Planetary nebula NGC3918, shown here, is a rare enough environment that atoms refrain from colliding long enough that scientists on Earth can study the spontaneous decay of atoms in very long-lived states.
The internal state of an atom can change by absorbing or emitting bits of light. In a warm gas or plasma the electrons are frequently shuttling back and forth from one state to another. Some of these states are longer lived than others, though, because of extenuating circumstances. For instance, many transitions from an excited state to the ground state occur in nanoseconds, but some can last for tens of seconds or longer. Measuring the true lifetime of the longer-lived of these transitions is difficult for the simple reason that ev en when a sample of atoms is dilute, an atom is being bumped so often that de-excitations come about before the state decays radiatively.
When even the best laboratory vacuum on Earth is still too crowded for making such delicate measurements, persistent scientists turn to outer space. Tomas Brage of Lund University (Lund, Sweden), Philip Judge of the High Altitude Observatory at NCAR (Boulder, CO), and Charles Proffitt of the Computer Science Corporation (Baltimore, MD) resort to viewing excited atoms in the planetary nebula NGC3 918 where, amid the wreckage of a dying star, there is enough energy to excite a toms but a density low enough (a few 1000 per cubic centimeter) that mutual pumping isn’t a problem (see image). Using the Hubble Space Telescope, the three scientists looked at the emissions of excited triply ionized nitrogen atoms and observed a lifetime of 2500 seconds for one particular hyperfine transition. Why is this state so robust?
Brage (email@example.com, 46-46-222-7724) says that angular momentum can be preserved in this transition only if, in addition to the electron emitting an ultraviolet photon, the nucleus itself flips over. Other than adding to basic knowledge about atomic physics , studies like these should provide spectroscopic information for studying the deaths of stars. (Brage et al., upcoming article in Physical Review Letters, probably 16 December; text at www.aip.org/physnews/select)
Phillip F. Schewe | AIP Bulletin
Return of the Blob: Surprise link found to edge turbulence in fusion plasma
27.05.2020 | DOE/Princeton Plasma Physics Laboratory
NIST researchers boost microwave signal stability a hundredfold
26.05.2020 | National Institute of Standards and Technology (NIST)
In living cells, enzymes drive biochemical metabolic processes enabling reactions to take place efficiently. It is this very ability which allows them to be used as catalysts in biotechnology, for example to create chemical products such as pharmaceutics. Researchers now identified an enzyme that, when illuminated with blue light, becomes catalytically active and initiates a reaction that was previously unknown in enzymatics. The study was published in "Nature Communications".
Enzymes: they are the central drivers for biochemical metabolic processes in every living cell, enabling reactions to take place efficiently. It is this very...
Early detection of tumors is extremely important in treating cancer. A new technique developed by researchers at the University of California, Davis offers a significant advance in using magnetic resonance imaging to pick out even very small tumors from normal tissue. The work is published May 25 in the journal Nature Nanotechnology.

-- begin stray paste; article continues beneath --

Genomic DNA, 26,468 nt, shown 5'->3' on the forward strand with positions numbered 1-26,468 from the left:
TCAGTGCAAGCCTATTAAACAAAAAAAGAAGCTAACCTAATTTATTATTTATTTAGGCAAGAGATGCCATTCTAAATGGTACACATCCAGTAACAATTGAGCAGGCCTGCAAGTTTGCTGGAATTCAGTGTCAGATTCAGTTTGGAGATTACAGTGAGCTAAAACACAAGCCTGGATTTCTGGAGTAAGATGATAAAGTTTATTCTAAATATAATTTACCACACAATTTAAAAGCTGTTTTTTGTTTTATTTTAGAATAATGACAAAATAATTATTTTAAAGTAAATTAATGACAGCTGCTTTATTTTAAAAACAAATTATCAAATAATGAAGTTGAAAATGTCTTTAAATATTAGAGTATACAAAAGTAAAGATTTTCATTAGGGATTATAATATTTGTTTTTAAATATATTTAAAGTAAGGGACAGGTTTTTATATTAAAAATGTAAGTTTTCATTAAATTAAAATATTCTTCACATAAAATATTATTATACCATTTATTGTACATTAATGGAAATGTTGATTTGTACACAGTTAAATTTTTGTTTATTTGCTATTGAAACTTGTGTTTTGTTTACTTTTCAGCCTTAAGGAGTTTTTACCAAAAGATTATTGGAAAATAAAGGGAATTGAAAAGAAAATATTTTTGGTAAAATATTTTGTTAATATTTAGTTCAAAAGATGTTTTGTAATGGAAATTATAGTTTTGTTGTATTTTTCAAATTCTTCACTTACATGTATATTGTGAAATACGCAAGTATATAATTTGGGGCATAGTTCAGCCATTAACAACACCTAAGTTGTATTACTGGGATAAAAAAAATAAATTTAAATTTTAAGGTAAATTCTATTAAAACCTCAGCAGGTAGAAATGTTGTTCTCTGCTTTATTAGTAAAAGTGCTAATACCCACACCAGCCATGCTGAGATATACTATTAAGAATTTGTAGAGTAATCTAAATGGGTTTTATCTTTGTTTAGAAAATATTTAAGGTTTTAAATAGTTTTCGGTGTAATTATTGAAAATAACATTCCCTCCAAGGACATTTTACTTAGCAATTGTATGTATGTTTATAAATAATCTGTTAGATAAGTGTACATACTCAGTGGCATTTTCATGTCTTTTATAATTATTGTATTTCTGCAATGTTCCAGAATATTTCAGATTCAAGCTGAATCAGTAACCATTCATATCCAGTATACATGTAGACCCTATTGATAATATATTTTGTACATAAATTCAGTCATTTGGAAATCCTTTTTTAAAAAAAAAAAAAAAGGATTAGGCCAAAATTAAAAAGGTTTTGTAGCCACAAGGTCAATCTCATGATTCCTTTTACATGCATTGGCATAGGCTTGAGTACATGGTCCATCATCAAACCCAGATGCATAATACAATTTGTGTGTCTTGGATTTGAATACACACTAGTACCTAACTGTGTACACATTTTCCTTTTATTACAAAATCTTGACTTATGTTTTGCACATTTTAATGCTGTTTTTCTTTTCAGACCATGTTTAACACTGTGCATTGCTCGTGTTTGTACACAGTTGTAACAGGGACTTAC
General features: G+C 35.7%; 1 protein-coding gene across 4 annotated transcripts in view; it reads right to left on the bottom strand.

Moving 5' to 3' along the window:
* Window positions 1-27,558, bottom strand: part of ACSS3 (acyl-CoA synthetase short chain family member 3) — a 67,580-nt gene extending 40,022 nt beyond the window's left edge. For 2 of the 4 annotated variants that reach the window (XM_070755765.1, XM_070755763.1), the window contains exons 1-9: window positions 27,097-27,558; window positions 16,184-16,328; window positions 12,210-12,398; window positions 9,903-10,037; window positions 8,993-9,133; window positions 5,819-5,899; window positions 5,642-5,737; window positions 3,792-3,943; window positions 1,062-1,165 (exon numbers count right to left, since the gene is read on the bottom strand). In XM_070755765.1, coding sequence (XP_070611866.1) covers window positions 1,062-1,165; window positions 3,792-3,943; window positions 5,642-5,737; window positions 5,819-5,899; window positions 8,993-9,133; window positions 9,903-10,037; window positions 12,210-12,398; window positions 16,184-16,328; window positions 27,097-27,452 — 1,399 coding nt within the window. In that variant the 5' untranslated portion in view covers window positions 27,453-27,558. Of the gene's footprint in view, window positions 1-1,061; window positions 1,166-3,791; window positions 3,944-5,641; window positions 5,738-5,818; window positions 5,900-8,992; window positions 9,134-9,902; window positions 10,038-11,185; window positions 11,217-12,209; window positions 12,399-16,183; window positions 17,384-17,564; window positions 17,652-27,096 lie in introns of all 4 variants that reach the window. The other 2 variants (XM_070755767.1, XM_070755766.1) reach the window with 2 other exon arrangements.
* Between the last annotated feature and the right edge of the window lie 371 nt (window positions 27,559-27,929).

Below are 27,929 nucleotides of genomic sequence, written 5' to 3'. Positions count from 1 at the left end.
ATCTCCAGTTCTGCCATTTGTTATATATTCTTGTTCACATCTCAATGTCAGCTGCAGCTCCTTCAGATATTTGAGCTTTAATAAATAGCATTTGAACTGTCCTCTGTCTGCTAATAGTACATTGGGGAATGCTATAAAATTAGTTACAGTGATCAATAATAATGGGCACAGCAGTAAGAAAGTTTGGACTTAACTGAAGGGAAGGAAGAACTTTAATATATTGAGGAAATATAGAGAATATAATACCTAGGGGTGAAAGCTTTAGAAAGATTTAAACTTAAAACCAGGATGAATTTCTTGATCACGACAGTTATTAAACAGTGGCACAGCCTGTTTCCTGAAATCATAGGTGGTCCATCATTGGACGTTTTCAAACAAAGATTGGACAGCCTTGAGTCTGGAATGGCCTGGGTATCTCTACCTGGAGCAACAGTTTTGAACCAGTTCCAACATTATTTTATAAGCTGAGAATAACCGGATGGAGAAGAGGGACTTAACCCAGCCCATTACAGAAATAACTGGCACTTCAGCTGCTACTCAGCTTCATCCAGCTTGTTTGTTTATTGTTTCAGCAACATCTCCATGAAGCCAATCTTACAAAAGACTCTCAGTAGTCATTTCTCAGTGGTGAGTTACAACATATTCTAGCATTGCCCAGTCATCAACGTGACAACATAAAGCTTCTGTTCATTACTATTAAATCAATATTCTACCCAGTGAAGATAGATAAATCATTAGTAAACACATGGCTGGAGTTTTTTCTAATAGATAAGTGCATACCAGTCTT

researchers at the University of California, Davis offers a significant advance in using magnetic resonance imaging to pick out even very small tumors from...
Microelectronics as a key technology enables numerous innovations in the field of intelligent medical technology. The Fraunhofer Institute for Biomedical Engineering IBMT coordinates the BMBF cooperative project "I-call" realizing the first electronic system for ultrasound-based, safe and interference-resistant data transmission between implants in the human body.
When microelectronic systems are used for medical applications, they have to meet high requirements in terms of biocompatibility, reliability, energy...
Thomas Heine, Professor of Theoretical Chemistry at TU Dresden, together with his team, first predicted a topological 2D polymer in 2019. Only one year later, an international team led by Italian researchers was able to synthesize these materials and experimentally prove their topological properties. For the renowned journal Nature Materials, this was the occasion to invite Thomas Heine to a News and Views article, which was published this week. Under the title "Making 2D Topological Polymers a reality" Prof. Heine describes how his theory became a reality.
Ultrathin materials are extremely interesting as building blocks for next generation nano electronic devices, as it is much easier to make circuits and other...
Scientists took a leukocyte as the blueprint and developed a microrobot that has the size, shape and moving capabilities of a white blood cell. Simulating a blood vessel in a laboratory setting, they succeeded in magnetically navigating the ball-shaped microroller through this dynamic and dense environment. The drug-delivery vehicle withstood the simulated blood flow, pushing the developments in targeted drug delivery a step further: inside the body, there is no better access route to all tissues and organs than the circulatory system. A robot that could actually travel through this finely woven web would revolutionize the minimally-invasive treatment of illnesses.
A team of scientists from the Max Planck Institute for Intelligent Systems (MPI-IS) in Stuttgart invented a tiny microrobot that resembles a white blood cell...
19.05.2020 | Event News
07.04.2020 | Event News
06.04.2020 | Event News
27.05.2020 | Information Technology
27.05.2020 | Physics and Astronomy
27.05.2020 | Earth Sciences